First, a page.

The Los Angeles area was struck by a rare and powerful tornado on Wednesday, which officials have now confirmed as the strongest to hit the region in four decades. The National Weather Service has rated the Montebello twister as EF1, with winds of up to 110 mph.
The last time a tornado of this magnitude hit the area was over forty years ago when an F2 tornado caused significant damage. Despite its strength, no fatalities or major injuries were reported in Wednesday's storm.
Residents in affected areas were left reeling from the unusual weather phenomenon. Several homes sustained damage, with trees uprooted and debris scattered throughout neighborhoods.
"This is something we don't see every day here in California," said Bill Patzert, a climatologist based at NASA's Jet Propulsion Laboratory in Pasadena. "It's very rare for us to get this kind of weather."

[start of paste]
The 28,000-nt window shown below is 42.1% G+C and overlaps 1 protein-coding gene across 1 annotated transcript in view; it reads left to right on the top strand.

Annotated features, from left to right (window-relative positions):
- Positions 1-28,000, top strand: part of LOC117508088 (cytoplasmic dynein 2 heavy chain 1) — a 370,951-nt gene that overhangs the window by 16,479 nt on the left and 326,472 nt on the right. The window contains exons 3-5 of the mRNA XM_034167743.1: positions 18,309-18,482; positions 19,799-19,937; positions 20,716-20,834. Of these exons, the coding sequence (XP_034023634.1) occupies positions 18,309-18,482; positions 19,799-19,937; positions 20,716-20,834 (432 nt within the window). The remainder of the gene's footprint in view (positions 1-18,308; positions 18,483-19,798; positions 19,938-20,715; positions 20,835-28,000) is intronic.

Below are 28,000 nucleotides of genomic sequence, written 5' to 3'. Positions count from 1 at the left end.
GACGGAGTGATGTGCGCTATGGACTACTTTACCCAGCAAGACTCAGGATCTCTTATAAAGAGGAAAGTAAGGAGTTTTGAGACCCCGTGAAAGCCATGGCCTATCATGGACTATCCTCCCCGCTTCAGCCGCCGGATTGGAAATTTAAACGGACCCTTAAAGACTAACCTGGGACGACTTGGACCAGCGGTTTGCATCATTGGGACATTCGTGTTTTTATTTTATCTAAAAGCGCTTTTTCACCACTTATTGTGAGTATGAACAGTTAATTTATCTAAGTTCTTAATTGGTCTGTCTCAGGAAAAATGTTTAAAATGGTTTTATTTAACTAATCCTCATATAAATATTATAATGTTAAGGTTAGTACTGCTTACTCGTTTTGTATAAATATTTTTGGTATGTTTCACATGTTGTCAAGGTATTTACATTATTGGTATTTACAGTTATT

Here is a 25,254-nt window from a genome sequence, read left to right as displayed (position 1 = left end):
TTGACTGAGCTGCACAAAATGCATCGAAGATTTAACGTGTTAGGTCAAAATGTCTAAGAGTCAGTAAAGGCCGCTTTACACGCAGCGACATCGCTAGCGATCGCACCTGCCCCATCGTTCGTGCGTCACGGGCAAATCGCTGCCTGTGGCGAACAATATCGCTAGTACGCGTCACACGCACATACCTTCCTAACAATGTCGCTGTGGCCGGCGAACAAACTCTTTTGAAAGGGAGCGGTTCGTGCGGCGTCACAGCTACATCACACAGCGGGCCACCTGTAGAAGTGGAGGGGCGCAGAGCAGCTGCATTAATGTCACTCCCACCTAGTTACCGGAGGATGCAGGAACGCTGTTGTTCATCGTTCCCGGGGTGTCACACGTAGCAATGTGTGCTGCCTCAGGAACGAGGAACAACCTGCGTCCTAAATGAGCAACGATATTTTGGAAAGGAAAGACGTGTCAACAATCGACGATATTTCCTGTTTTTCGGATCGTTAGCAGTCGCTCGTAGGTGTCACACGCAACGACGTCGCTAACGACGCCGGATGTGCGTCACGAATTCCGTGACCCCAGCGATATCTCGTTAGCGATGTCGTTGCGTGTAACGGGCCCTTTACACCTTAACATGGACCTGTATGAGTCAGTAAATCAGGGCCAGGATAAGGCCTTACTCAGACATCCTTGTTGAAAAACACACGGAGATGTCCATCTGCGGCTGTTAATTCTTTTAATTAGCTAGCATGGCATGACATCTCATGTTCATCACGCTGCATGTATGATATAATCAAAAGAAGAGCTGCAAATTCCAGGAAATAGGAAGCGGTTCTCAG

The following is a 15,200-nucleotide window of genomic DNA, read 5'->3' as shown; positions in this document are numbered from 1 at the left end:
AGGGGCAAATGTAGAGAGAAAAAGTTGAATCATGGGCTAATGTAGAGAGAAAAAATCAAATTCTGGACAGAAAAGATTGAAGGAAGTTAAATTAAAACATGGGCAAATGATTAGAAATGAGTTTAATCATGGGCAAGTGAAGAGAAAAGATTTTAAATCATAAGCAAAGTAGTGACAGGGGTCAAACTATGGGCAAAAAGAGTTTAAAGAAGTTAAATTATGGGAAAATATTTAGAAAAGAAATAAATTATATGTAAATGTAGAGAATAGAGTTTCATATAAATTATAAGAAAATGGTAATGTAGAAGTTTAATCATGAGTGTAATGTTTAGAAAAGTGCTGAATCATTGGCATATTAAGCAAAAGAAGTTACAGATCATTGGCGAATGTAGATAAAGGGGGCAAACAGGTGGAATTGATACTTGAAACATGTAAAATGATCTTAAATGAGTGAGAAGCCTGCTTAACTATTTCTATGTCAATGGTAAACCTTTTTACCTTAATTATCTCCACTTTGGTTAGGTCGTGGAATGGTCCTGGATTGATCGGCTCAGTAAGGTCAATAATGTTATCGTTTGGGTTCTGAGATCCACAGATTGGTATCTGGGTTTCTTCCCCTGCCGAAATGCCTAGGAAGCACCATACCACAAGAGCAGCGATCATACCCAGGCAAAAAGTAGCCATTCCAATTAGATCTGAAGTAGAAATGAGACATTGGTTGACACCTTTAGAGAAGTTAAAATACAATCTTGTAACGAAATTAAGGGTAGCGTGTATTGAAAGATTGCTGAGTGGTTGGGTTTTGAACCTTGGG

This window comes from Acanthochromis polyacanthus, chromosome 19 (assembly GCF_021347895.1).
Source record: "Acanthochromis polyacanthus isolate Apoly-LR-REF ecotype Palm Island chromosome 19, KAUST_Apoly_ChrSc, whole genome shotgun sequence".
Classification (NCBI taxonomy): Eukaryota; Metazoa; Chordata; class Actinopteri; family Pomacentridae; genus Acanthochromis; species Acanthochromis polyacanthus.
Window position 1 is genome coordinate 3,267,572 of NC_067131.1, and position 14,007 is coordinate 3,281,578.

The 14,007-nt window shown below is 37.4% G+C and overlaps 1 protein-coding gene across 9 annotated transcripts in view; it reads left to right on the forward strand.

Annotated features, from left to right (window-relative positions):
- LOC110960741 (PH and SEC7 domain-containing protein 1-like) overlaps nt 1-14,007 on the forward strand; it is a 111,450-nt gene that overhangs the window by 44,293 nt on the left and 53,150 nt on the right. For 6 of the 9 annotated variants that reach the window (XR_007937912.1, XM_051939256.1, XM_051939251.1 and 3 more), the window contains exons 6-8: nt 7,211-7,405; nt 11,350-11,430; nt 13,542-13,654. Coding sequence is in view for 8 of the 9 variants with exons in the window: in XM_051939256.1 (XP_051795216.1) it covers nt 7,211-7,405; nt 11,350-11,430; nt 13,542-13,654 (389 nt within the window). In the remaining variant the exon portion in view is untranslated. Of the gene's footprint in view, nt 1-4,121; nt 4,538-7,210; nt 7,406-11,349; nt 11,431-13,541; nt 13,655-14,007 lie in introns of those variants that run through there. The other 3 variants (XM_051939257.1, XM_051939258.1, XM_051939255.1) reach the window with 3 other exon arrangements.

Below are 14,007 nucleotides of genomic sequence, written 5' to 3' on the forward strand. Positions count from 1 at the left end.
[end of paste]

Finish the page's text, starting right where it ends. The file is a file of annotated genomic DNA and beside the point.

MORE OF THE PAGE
With climate change causing extreme weather events around the world, it is unclear if Southern California can expect more frequent and stronger storms like this one.
As cleanup efforts begin across impacted areas, officials are urging residents to remain cautious and take necessary safety measures during any future severe weather events.